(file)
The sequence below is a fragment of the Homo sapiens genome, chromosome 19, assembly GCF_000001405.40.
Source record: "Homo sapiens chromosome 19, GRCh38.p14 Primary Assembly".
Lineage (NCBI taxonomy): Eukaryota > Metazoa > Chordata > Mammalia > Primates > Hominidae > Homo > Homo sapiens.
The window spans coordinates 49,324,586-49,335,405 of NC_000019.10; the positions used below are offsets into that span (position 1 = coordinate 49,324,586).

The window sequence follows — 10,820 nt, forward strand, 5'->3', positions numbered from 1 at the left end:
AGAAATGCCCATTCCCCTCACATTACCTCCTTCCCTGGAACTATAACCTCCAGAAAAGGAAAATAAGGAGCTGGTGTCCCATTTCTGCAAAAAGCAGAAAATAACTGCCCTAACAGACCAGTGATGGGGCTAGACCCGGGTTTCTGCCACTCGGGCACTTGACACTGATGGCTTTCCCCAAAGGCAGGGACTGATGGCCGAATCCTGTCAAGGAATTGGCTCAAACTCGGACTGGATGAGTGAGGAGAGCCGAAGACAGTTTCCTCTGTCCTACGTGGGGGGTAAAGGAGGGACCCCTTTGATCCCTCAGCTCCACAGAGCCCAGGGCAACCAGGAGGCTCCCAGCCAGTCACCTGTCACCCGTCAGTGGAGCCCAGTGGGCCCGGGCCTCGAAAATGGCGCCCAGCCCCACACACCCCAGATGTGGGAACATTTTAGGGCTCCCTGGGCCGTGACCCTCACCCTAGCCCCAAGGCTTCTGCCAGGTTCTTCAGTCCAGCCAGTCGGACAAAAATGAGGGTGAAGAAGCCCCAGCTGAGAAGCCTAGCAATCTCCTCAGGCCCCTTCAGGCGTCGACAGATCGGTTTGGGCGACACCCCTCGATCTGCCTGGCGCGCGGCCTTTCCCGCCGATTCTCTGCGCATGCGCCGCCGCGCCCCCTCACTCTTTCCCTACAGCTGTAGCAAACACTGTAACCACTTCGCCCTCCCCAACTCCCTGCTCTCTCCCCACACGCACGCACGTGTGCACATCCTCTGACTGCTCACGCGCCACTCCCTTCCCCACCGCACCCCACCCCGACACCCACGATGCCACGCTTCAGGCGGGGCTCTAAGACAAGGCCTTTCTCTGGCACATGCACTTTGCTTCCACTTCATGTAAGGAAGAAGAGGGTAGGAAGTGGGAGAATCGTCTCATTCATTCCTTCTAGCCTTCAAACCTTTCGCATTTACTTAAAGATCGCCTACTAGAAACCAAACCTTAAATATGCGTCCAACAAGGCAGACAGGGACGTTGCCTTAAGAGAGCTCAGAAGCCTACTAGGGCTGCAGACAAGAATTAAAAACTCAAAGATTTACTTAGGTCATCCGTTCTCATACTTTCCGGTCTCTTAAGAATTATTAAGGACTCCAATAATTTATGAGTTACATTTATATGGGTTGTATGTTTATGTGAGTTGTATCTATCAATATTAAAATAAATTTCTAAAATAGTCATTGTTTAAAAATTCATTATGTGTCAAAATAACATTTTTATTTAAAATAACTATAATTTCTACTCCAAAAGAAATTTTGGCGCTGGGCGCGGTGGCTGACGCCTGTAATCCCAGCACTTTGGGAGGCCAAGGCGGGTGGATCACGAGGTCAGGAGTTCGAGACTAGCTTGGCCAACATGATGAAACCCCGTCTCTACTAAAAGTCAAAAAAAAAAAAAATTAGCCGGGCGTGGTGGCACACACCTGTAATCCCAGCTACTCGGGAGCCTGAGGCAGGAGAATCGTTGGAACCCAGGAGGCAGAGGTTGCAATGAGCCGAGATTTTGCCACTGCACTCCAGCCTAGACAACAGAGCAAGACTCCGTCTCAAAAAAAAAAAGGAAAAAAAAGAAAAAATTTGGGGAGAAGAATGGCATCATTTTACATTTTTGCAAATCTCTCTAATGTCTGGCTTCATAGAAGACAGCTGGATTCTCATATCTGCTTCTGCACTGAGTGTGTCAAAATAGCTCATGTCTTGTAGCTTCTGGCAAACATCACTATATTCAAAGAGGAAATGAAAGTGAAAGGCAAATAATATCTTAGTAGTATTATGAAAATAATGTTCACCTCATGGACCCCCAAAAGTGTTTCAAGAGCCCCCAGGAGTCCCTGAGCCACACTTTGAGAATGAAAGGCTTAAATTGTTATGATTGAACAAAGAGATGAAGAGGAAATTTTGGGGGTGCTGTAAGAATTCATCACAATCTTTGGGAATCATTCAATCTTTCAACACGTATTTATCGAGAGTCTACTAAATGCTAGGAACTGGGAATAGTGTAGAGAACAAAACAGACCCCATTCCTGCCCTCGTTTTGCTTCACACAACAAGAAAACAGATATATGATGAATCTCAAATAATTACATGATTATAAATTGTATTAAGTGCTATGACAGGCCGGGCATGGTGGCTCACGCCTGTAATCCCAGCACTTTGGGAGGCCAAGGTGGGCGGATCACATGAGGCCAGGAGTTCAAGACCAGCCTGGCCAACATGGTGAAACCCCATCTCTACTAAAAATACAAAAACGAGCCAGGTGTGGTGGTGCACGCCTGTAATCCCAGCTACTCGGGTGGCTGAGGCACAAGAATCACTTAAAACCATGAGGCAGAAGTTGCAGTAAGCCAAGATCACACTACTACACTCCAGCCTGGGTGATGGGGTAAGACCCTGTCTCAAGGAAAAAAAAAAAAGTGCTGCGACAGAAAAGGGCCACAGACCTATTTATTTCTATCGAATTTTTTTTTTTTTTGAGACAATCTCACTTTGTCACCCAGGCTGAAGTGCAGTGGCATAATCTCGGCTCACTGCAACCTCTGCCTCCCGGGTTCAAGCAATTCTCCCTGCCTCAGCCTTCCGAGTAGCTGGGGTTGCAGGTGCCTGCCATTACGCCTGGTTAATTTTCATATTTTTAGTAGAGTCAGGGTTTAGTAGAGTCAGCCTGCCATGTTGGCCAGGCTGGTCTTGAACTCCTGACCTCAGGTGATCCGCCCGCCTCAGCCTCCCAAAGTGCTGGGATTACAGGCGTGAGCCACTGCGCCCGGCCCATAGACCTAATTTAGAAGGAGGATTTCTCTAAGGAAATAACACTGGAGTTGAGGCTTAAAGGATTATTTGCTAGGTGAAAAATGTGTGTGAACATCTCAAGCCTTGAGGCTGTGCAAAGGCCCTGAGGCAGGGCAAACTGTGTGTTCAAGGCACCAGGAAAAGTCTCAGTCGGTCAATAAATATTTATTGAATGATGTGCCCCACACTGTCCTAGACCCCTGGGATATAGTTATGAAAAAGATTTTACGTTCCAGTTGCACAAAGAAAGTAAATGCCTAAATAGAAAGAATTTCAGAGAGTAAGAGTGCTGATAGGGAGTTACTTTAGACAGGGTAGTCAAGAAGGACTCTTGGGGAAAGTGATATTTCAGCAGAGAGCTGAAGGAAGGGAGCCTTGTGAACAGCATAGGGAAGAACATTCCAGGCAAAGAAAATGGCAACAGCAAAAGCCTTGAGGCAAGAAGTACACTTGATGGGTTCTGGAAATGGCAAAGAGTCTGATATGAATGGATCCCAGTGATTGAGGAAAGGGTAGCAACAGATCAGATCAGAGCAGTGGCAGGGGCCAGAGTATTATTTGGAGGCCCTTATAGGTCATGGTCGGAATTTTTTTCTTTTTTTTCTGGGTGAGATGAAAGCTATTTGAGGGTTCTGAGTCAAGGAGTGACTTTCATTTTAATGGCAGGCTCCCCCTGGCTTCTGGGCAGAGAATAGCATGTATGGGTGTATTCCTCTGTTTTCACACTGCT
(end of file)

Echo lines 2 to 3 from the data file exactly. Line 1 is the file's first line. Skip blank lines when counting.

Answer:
Source record: "Homo sapiens chromosome 19, GRCh38.p14 Primary Assembly".
Lineage (NCBI taxonomy): Eukaryota > Metazoa > Chordata > Mammalia > Primates > Hominidae > Homo > Homo sapiens.